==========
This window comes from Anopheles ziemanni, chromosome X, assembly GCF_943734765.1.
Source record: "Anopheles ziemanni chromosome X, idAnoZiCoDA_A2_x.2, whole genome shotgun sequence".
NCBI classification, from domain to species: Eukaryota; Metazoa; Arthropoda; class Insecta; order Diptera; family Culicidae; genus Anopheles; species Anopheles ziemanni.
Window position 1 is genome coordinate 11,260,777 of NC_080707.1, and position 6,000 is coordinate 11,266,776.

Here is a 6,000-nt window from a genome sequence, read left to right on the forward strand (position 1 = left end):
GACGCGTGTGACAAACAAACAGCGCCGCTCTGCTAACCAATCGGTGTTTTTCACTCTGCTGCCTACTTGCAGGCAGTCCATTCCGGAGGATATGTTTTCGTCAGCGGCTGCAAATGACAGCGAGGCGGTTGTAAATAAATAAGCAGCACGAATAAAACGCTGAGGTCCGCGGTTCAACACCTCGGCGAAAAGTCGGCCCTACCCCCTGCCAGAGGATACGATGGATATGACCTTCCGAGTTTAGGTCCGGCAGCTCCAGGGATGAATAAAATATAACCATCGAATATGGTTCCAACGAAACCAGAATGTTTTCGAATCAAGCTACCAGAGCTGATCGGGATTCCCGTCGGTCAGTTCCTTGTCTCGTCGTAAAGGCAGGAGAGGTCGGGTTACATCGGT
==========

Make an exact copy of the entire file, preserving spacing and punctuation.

This window comes from Anopheles ziemanni, chromosome X, assembly GCF_943734765.1.
Source record: "Anopheles ziemanni chromosome X, idAnoZiCoDA_A2_x.2, whole genome shotgun sequence".
NCBI classification, from domain to species: Eukaryota; Metazoa; Arthropoda; class Insecta; order Diptera; family Culicidae; genus Anopheles; species Anopheles ziemanni.
Window position 1 is genome coordinate 11,260,777 of NC_080707.1, and position 6,000 is coordinate 11,266,776.

Here is a 6,000-nt window from a genome sequence, read left to right on the forward strand (position 1 = left end):
GACGCGTGTGACAAACAAACAGCGCCGCTCTGCTAACCAATCGGTGTTTTTCACTCTGCTGCCTACTTGCAGGCAGTCCATTCCGGAGGATATGTTTTCGTCAGCGGCTGCAAATGACAGCGAGGCGGTTGTAAATAAATAAGCAGCACGAATAAAACGCTGAGGTCCGCGGTTCAACACCTCGGCGAAAAGTCGGCCCTACCCCCTGCCAGAGGATACGATGGATATGACCTTCCGAGTTTAGGTCCGGCAGCTCCAGGGATGAATAAAATATAACCATCGAATATGGTTCCAACGAAACCAGAATGTTTTCGAATCAAGCTACCAGAGCTGATCGGGATTCCCGTCGGTCAGTTCCTTGTCTCGTCGTAAAGGCAGGAGAGGTCGGGTTACATCGGT